A supine stander should be chosen when a child does not have adequate head and trunk control to be upright or slightly prone. This doesn’t mean you can’t work your way to an upright position; potentially, the child may be able to tolerate upright to slightly prone for shorter periods, but then fatigue. I tend to see this very often among children who are younger than age 1 year. Over time, many are able to build their capacity to spend some time in prone and, thus, gain the benefit of upper trunk and arm strength while standing. For this reason, I like to use a multipositional stander. There are many standers on the market that provide multipositions, but I prefer choosing one that allows you to move a child fluidly through supine, upright, and prone without removing the student or making support/component changes.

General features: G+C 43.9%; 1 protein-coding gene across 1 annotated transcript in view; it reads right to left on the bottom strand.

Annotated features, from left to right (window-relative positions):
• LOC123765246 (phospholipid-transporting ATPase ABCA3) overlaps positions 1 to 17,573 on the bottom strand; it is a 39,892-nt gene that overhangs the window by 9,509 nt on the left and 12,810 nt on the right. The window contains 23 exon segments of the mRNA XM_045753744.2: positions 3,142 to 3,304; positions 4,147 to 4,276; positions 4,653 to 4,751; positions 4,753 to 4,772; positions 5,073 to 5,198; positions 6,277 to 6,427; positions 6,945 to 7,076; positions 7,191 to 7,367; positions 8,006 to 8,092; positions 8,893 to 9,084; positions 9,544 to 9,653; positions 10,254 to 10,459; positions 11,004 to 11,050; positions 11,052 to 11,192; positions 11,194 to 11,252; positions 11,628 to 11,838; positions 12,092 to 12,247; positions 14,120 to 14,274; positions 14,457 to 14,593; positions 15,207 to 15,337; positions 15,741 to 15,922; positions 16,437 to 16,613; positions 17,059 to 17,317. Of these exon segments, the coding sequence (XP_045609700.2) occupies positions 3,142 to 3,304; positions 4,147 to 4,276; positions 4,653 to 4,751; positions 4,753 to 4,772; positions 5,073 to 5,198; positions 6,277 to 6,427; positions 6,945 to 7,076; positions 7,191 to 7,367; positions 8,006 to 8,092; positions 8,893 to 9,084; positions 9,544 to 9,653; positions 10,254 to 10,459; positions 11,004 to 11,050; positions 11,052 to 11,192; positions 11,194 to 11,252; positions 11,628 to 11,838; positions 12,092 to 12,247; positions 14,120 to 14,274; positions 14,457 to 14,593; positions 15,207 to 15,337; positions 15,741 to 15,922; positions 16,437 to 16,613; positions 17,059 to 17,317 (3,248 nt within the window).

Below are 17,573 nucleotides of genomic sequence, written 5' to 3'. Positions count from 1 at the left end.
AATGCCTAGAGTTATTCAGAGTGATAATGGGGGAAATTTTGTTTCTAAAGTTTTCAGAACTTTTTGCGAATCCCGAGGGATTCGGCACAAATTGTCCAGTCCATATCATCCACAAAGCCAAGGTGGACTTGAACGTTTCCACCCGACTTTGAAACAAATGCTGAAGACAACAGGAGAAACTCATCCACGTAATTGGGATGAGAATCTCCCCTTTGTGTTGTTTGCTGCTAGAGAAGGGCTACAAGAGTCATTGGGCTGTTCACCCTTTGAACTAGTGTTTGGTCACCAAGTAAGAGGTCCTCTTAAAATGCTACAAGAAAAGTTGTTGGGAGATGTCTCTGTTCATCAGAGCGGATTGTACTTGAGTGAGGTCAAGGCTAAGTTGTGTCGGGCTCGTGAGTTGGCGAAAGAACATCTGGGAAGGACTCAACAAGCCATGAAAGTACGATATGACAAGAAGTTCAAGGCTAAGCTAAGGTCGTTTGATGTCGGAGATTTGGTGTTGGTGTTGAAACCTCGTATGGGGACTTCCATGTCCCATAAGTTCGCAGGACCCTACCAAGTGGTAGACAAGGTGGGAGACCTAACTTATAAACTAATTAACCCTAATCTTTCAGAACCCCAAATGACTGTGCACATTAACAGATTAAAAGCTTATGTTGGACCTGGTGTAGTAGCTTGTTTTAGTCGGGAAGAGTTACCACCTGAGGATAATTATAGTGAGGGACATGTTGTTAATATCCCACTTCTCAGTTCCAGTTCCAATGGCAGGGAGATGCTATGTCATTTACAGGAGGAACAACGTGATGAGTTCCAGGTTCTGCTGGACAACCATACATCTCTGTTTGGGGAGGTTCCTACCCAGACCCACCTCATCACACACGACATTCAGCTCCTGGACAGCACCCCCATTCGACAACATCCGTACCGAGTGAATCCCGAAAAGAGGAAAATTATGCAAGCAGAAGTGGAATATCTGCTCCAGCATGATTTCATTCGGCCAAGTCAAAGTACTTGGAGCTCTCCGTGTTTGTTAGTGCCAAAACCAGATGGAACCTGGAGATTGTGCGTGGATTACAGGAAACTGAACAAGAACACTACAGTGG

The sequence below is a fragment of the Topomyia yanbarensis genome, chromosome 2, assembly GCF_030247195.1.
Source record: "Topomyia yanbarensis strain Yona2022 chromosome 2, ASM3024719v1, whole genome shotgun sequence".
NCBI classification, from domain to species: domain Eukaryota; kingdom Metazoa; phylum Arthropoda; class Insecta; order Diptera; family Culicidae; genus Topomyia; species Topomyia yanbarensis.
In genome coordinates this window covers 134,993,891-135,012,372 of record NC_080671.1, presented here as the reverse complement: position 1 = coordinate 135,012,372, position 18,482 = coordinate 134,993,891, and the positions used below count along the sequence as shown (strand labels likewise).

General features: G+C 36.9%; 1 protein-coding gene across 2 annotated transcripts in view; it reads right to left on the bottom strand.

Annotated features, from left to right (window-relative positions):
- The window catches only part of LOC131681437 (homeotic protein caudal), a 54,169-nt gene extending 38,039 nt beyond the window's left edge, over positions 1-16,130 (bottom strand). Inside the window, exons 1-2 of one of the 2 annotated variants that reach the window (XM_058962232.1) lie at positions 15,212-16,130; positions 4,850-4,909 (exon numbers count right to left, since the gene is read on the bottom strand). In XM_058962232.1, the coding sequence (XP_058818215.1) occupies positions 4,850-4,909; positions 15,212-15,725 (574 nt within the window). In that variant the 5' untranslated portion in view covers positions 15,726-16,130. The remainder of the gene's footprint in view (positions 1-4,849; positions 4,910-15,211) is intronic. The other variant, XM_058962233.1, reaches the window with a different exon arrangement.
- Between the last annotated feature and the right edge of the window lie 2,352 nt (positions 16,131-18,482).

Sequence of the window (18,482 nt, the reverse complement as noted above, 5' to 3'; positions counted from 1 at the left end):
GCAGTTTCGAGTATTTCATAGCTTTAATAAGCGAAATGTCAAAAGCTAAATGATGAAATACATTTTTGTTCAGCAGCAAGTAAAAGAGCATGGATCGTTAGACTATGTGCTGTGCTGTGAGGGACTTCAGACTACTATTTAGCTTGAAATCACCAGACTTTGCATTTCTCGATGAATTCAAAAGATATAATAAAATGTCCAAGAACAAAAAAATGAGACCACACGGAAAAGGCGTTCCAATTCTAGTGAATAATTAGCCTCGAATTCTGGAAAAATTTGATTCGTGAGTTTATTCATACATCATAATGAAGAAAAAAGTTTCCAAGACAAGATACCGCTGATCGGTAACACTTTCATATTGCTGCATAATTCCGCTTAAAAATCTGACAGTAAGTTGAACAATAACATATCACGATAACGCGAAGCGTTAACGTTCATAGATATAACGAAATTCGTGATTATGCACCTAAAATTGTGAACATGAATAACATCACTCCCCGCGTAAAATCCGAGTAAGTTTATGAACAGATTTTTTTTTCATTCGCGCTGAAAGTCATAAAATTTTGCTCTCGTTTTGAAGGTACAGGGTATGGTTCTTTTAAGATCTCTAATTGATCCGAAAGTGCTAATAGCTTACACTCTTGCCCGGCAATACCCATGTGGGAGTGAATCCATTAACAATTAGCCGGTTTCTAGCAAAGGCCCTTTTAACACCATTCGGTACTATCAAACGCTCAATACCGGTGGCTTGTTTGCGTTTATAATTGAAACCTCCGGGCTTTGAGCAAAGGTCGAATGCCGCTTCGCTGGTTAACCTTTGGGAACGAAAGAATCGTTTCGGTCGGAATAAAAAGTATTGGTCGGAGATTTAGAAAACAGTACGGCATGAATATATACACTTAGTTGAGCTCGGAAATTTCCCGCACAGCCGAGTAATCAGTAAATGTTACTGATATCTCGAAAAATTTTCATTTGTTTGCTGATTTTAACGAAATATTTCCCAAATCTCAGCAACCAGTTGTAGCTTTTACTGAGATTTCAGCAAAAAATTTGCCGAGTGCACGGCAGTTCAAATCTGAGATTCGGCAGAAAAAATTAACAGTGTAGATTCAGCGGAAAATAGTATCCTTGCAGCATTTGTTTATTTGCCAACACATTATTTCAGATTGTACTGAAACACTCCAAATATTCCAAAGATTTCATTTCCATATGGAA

Hip Health

In recent years, there has been an emphasis on hip surveillance programs in the United States. Research from overseas is showing great potential to prevent and even make some changes with hip integrity with standing for 45-minute increments on a regular basis.4 Choosing a stander that allows the student to stand in 30 degrees of abduction bilaterally will help them grow into the product and meet the recommended guidelines for standing in 30 degrees of hip abduction to maintain hip integrity. When a child has any hip integrity issues or the potential to develop them due to muscle tone, imbalances and weaknesses, I prefer to start with a product that allows hip abduction. I used a stander with hip abduction for a young boy with Emmanuel syndrome who had significant hip dysplasia from birth. His orthopedist predicted he would need surgery by age 3 years. We started standing at age 9 months; he is now age 6 years and has improved and maintained his hip status enough to avoid surgery to this point. We know the outcomes are better with fewer surgeries later in life that children need hip surgery.5